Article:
The following introduction is taken from the Pen and Sword website:
This is the first volume in a three-volume illustrated history of the evolution of armoured manoeuvre warfare in the British army, covering the period from 1914 until 1939. Author Dick Taylor’s tour de force covers the evolution of the tank and armoured cars in response to the specific conditions created by trench warfare, the history of the use of tanks during the war, as well as the critical period between the wars in which the tank was both refined and neglected. He also looks in detail at the amalgamations and mechanization of the horsed cavalry which led to the formation of the Royal Armoured Corps in 1939.
His detailed and absorbing narrative covers the social and human aspects of the story as well as the technology, and explains how the nation that invented and first fielded the tank in 1916 struggled to maintain the lead after the Armistice.
This offering from Pen and Sword is authored by Dick Taylor, with a forward introduction by David Willey who is the curator of Bovington Tank Museum. This is a hard backed book of 248 pages of a good quality heavy silk paper. The cost of this release is listed at £25, but can usually be located for less than that at £20 on the Pen and Sword website. The contents of this book are covered over eight chapters, with various sub-headers amongst the chapters.
Chapter 1 Origins
Chapter 2 The First Tank
Chapter 3 Mud and Blood
Chapter 4 Aftermath
Chapter 5 Fighting for Survival
Chapter 6 Developing the Armoured Force
Chapter 7 The Modernisation of the Cavalry
Chapter 8 The Birth of the Royal Armoured Corps
This book is I am told part one of three books that will cover the British Army, and its engagement in armoured warfare from World War I through to the present day. This particular release covers the British Armies involvement from the start of World War I to the start of World War II. This book begins with an introduction to the first armoured vehicles used in combat not by the British Army but by the Royal Navy, who added armour plate to some civilian vehicles and also added machine guns. It is rather surprising that the tank ever came into being with the nay sayers who were having input into stopping progression, Cavalry officers particularly hated losing their horses for machines.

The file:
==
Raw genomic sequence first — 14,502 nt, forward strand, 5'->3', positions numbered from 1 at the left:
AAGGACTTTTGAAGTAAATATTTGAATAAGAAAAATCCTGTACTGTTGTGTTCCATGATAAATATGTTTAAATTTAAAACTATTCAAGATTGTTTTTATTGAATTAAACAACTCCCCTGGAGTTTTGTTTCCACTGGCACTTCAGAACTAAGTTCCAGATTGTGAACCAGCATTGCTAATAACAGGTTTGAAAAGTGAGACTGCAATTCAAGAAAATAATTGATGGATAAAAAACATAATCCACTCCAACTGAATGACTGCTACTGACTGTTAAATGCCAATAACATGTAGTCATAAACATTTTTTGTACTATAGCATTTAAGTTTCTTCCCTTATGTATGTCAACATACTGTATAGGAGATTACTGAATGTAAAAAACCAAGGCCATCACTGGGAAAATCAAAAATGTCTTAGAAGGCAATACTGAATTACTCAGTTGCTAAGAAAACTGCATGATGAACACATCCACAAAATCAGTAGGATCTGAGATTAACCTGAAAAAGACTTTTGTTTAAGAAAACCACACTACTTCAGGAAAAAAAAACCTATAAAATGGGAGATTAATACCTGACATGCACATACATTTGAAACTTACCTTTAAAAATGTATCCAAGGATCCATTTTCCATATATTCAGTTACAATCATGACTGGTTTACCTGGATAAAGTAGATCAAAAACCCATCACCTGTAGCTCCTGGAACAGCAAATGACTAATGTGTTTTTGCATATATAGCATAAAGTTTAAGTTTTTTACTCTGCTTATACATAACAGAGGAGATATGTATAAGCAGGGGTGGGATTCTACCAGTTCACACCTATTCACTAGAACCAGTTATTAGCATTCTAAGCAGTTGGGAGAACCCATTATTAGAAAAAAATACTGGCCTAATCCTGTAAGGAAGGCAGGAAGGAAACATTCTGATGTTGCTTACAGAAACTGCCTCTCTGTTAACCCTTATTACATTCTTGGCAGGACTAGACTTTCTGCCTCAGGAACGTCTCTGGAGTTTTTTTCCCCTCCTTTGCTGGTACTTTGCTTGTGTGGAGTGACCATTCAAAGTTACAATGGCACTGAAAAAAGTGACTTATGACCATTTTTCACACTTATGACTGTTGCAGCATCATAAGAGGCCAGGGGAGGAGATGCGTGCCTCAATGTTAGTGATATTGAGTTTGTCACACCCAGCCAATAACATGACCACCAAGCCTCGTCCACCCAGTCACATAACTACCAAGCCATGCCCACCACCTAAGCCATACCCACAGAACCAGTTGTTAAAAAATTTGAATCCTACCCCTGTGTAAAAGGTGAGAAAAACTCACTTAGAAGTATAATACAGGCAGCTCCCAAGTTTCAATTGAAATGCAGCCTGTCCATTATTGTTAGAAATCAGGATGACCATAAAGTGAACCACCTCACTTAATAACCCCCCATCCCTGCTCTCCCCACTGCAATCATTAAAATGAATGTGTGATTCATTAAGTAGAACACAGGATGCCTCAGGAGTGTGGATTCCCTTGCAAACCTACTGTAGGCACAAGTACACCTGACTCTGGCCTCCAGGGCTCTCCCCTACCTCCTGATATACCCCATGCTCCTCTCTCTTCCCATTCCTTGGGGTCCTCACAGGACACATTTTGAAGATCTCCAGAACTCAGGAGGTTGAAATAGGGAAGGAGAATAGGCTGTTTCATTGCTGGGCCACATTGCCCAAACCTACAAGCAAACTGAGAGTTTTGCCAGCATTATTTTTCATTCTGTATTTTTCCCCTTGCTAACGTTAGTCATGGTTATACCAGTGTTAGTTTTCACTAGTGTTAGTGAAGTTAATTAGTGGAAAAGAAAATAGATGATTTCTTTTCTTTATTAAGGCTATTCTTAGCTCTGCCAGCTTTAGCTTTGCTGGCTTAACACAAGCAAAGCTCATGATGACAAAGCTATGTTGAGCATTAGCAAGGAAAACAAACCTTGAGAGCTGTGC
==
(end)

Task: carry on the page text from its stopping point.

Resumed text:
The book as a whole covers an interesting period of tank use and design, as it is the early use of armoured vehicles and the results obtained that affected progression of the tank as regards design. The British with their slow tanks, that as a rule were heavily armoured and considered primarily as infantry support vehicles - something that continued into World War II with tanks such as the Churchill, and I would consider the French to have developed far better machines than the British during the inter-war period.
This book covers it all from the early armoured cars through to the tanks available at the start of World War II with in my opinion one of the best tanks taking everything into consideration in the form of the Matilda. The tank itself is looked at in its various combat situations during WWI, that assess the tank via its strength and weaknesses, and what it could and could not do on the battlefield. It also touched upon the difficulties of joint operations between the infantry and an all new weapon of war, with the use of the tank not fully understood by the infantry on the ground, which reading between the lines can so easily snatch defeat from victory.
Throughout the book, there is a liberal number of period photographs showing many of the vehicles the British army had in the inter war years to the start of WWII. These areas also cover the idea of the cruiser tank and its role in warfare. The Rhomboid tanks used during the First World War shows the effects of artillery fire upon them in clear detail. Captions for the photographs are provided, with Dick Taylor having done a good job of providing relevant information.
This offering from Pen and Sword by Dick Taylor does a good job of covering the introduction of the tank and armoured warfare, despite the limitations of the page count. The presentation of the information to me invites the reader to consider the detail provided and in my case, think what I would do differently. But what needs to be considered here, is that we are presented with a book looking at a completely new weapons system that was brought into production for a very specific purpose of breaking the stalemate of trench warfare and its use by the British up to the start of WWII.